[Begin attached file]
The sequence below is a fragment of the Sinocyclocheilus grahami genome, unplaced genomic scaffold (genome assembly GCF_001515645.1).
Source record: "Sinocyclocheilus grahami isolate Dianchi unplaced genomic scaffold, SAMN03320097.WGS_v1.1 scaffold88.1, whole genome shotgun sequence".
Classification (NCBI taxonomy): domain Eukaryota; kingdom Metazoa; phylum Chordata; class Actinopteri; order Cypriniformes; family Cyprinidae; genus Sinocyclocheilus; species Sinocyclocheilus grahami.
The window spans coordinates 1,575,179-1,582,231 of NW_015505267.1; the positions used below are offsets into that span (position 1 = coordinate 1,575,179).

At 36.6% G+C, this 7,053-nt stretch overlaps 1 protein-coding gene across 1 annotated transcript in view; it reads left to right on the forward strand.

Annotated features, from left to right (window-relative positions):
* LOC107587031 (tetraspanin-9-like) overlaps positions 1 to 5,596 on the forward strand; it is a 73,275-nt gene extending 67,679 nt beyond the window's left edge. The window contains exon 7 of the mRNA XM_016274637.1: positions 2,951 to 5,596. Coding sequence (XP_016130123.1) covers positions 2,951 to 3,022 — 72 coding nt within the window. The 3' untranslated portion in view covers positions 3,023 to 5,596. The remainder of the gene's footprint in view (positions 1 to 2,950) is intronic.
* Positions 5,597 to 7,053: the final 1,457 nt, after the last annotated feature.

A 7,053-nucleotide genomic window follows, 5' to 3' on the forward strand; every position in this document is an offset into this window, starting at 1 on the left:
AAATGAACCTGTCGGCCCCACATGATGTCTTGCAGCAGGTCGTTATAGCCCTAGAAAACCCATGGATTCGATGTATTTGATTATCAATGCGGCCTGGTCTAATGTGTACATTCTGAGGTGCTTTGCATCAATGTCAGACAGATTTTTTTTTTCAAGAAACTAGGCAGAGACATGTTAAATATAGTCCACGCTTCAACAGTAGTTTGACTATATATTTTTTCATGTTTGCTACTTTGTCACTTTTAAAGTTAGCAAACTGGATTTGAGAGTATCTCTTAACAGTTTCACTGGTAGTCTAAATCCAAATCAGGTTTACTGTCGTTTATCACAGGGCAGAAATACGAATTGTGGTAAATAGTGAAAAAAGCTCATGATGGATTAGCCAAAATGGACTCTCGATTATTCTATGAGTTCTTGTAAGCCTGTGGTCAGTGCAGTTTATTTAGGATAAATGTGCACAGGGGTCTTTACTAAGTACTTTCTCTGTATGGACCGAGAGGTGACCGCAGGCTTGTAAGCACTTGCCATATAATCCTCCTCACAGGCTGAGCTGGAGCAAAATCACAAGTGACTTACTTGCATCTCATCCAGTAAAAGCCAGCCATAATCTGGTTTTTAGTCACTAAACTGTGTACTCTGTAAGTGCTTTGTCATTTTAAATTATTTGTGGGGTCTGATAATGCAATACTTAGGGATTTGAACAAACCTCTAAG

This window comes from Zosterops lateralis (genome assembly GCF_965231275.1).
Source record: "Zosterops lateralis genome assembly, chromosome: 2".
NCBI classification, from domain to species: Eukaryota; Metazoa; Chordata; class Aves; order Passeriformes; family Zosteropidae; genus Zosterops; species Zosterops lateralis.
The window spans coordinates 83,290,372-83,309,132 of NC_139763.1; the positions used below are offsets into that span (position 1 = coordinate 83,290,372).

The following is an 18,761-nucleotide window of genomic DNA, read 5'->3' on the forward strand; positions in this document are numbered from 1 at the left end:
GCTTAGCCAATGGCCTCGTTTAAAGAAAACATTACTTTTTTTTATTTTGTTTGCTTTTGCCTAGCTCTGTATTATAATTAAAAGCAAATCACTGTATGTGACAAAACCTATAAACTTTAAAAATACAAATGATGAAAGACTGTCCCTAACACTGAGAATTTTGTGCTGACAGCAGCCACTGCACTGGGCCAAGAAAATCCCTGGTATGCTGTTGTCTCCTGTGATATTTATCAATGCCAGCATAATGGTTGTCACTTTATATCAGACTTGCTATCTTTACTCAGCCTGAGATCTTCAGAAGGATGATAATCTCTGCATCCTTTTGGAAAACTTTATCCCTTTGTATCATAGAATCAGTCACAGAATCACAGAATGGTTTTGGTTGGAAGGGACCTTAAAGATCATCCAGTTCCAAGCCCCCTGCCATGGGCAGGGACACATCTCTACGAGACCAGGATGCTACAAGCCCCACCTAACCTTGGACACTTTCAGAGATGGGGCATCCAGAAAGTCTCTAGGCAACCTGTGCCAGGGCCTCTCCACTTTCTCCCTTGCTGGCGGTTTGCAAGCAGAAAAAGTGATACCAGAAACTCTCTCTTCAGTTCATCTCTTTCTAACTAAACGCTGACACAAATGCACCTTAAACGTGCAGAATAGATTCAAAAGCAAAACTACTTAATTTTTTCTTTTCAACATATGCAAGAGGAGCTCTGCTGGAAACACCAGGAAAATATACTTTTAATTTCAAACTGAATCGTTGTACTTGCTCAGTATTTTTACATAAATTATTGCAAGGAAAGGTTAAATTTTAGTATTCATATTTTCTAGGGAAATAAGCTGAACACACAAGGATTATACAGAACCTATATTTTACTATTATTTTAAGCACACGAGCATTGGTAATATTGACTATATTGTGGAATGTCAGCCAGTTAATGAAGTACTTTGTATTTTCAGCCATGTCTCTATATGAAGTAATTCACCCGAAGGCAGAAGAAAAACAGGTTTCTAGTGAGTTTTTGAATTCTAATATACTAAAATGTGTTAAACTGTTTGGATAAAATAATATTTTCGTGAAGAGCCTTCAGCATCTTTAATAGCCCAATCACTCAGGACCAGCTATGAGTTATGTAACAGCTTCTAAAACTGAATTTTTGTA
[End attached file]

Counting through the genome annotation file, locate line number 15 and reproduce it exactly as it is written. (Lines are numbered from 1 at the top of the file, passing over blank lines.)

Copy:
The following is an 18,761-nucleotide window of genomic DNA, read 5'->3' on the forward strand; positions in this document are numbered from 1 at the left end: